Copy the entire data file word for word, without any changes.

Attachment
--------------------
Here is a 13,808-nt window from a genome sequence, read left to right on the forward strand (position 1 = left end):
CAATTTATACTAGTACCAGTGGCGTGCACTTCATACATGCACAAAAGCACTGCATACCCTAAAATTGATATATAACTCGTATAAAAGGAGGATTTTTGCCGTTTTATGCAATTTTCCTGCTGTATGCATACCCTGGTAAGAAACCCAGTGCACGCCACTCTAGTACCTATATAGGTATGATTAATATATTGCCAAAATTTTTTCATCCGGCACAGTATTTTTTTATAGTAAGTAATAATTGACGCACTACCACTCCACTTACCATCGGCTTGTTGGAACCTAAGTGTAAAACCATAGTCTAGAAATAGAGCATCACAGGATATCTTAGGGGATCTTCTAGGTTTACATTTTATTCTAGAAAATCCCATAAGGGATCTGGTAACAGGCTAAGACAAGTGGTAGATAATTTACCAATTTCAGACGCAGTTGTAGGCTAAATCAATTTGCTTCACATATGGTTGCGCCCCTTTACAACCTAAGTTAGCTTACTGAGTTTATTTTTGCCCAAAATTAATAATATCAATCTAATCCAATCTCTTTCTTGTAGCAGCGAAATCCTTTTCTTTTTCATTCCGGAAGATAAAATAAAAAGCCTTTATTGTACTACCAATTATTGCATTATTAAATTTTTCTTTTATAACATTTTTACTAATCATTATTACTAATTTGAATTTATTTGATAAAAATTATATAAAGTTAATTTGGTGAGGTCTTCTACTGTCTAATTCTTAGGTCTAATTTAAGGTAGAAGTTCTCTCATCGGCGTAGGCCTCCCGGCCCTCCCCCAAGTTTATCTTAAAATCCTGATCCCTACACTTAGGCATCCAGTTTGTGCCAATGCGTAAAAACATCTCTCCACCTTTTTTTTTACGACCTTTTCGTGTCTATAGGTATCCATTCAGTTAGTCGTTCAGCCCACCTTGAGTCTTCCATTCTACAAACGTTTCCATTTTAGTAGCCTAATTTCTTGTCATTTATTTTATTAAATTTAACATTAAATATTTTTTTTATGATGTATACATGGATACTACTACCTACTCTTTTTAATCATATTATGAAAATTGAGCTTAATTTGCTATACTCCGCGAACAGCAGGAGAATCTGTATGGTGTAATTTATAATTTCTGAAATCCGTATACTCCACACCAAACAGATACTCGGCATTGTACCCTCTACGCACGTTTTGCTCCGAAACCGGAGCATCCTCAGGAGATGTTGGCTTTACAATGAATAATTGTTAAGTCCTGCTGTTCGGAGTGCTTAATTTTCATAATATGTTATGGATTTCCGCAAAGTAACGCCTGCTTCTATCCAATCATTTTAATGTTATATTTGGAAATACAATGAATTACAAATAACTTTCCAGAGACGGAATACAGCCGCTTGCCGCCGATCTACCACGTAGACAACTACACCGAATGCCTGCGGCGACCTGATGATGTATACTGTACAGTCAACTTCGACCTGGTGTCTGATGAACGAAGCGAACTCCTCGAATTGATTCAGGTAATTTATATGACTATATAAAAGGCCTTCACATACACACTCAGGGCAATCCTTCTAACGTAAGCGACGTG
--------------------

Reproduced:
Here is a 13,808-nt window from a genome sequence, read left to right on the forward strand (position 1 = left end):
CAATTTATACTAGTACCAGTGGCGTGCACTTCATACATGCACAAAAGCACTGCATACCCTAAAATTGATATATAACTCGTATAAAAGGAGGATTTTTGCCGTTTTATGCAATTTTCCTGCTGTATGCATACCCTGGTAAGAAACCCAGTGCACGCCACTCTAGTACCTATATAGGTATGATTAATATATTGCCAAAATTTTTTCATCCGGCACAGTATTTTTTTATAGTAAGTAATAATTGACGCACTACCACTCCACTTACCATCGGCTTGTTGGAACCTAAGTGTAAAACCATAGTCTAGAAATAGAGCATCACAGGATATCTTAGGGGATCTTCTAGGTTTACATTTTATTCTAGAAAATCCCATAAGGGATCTGGTAACAGGCTAAGACAAGTGGTAGATAATTTACCAATTTCAGACGCAGTTGTAGGCTAAATCAATTTGCTTCACATATGGTTGCGCCCCTTTACAACCTAAGTTAGCTTACTGAGTTTATTTTTGCCCAAAATTAATAATATCAATCTAATCCAATCTCTTTCTTGTAGCAGCGAAATCCTTTTCTTTTTCATTCCGGAAGATAAAATAAAAAGCCTTTATTGTACTACCAATTATTGCATTATTAAATTTTTCTTTTATAACATTTTTACTAATCATTATTACTAATTTGAATTTATTTGATAAAAATTATATAAAGTTAATTTGGTGAGGTCTTCTACTGTCTAATTCTTAGGTCTAATTTAAGGTAGAAGTTCTCTCATCGGCGTAGGCCTCCCGGCCCTCCCCCAAGTTTATCTTAAAATCCTGATCCCTACACTTAGGCATCCAGTTTGTGCCAATGCGTAAAAACATCTCTCCACCTTTTTTTTTACGACCTTTTCGTGTCTATAGGTATCCATTCAGTTAGTCGTTCAGCCCACCTTGAGTCTTCCATTCTACAAACGTTTCCATTTTAGTAGCCTAATTTCTTGTCATTTATTTTATTAAATTTAACATTAAATATTTTTTTTATGATGTATACATGGATACTACTACCTACTCTTTTTAATCATATTATGAAAATTGAGCTTAATTTGCTATACTCCGCGAACAGCAGGAGAATCTGTATGGTGTAATTTATAATTTCTGAAATCCGTATACTCCACACCAAACAGATACTCGGCATTGTACCCTCTACGCACGTTTTGCTCCGAAACCGGAGCATCCTCAGGAGATGTTGGCTTTACAATGAATAATTGTTAAGTCCTGCTGTTCGGAGTGCTTAATTTTCATAATATGTTATGGATTTCCGCAAAGTAACGCCTGCTTCTATCCAATCATTTTAATGTTATATTTGGAAATACAATGAATTACAAATAACTTTCCAGAGACGGAATACAGCCGCTTGCCGCCGATCTACCACGTAGACAACTACACCGAATGCCTGCGGCGACCTGATGATGTATACTGTACAGTCAACTTCGACCTGGTGTCTGATGAACGAAGCGAACTCCTCGAATTGATTCAGGTAATTTATATGACTATATAAAAGGCCTTCACATACACACTCAGGGCAATCCTTCTAACGTAAGCGACGTG